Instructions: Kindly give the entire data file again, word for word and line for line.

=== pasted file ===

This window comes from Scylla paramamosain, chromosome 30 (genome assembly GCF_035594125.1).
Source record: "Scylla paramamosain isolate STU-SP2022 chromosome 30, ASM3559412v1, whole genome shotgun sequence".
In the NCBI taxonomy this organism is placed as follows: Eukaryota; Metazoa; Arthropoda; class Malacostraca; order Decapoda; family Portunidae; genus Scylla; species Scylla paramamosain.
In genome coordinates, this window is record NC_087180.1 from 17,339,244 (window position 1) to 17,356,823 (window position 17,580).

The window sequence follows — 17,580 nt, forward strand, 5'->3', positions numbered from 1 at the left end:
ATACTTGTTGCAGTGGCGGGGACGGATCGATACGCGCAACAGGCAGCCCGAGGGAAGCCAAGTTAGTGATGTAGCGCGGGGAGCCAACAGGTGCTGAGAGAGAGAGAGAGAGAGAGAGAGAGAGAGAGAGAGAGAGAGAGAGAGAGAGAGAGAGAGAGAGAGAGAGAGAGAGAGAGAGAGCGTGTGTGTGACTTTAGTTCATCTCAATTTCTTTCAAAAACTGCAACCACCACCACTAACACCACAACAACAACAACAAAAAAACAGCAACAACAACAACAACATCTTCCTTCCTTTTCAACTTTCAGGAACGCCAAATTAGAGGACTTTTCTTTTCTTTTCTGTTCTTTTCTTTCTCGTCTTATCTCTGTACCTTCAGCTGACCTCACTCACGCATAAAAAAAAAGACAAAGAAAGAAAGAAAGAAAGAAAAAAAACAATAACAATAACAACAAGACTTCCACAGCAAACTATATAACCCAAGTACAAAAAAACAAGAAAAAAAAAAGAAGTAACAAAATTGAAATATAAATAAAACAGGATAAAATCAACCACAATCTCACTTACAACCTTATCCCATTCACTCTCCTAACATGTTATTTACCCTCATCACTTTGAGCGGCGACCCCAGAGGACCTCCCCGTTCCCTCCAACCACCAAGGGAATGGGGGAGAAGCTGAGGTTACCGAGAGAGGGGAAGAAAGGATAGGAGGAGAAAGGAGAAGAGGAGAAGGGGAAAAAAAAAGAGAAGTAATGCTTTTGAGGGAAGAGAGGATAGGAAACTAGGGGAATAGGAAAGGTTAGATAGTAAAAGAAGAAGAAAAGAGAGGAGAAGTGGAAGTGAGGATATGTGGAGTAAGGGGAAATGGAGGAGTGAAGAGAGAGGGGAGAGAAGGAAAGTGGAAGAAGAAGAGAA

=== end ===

This window comes from Scylla paramamosain, chromosome 30 (genome assembly GCF_035594125.1).
Source record: "Scylla paramamosain isolate STU-SP2022 chromosome 30, ASM3559412v1, whole genome shotgun sequence".
In the NCBI taxonomy this organism is placed as follows: Eukaryota; Metazoa; Arthropoda; class Malacostraca; order Decapoda; family Portunidae; genus Scylla; species Scylla paramamosain.
In genome coordinates, this window is record NC_087180.1 from 17,339,244 (window position 1) to 17,356,823 (window position 17,580).

The window sequence follows — 17,580 nt, forward strand, 5'->3', positions numbered from 1 at the left end:
ATACTTGTTGCAGTGGCGGGGACGGATCGATACGCGCAACAGGCAGCCCGAGGGAAGCCAAGTTAGTGATGTAGCGCGGGGAGCCAACAGGTGCTGAGAGAGAGAGAGAGAGAGAGAGAGAGAGAGAGAGAGAGAGAGAGAGAGAGAGAGAGAGAGAGAGAGAGAGAGAGAGAGAGAGAGCGTGTGTGTGACTTTAGTTCATCTCAATTTCTTTCAAAAACTGCAACCACCACCACTAACACCACAACAACAACAACAAAAAAACAGCAACAACAACAACAACATCTTCCTTCCTTTTCAACTTTCAGGAACGCCAAATTAGAGGACTTTTCTTTTCTTTTCTGTTCTTTTCTTTCTCGTCTTATCTCTGTACCTTCAGCTGACCTCACTCACGCATAAAAAAAAAGACAAAGAAAGAAAGAAAGAAAGAAAAAAAACAATAACAATAACAACAAGACTTCCACAGCAAACTATATAACCCAAGTACAAAAAAACAAGAAAAAAAAAAGAAGTAACAAAATTGAAATATAAATAAAACAGGATAAAATCAACCACAATCTCACTTACAACCTTATCCCATTCACTCTCCTAACATGTTATTTACCCTCATCACTTTGAGCGGCGACCCCAGAGGACCTCCCCGTTCCCTCCAACCACCAAGGGAATGGGGGAGAAGCTGAGGTTACCGAGAGAGGGGAAGAAAGGATAGGAGGAGAAAGGAGAAGAGGAGAAGGGGAAAAAAAAAGAGAAGTAATGCTTTTGAGGGAAGAGAGGATAGGAAACTAGGGGAATAGGAAAGGTTAGATAGTAAAAGAAGAAGAAAAGAGAGGAGAAGTGGAAGTGAGGATATGTGGAGTAAGGGGAAATGGAGGAGTGAAGAGAGAGGGGAGAGAAGGAAAGTGGAAGAAGAAGAGAA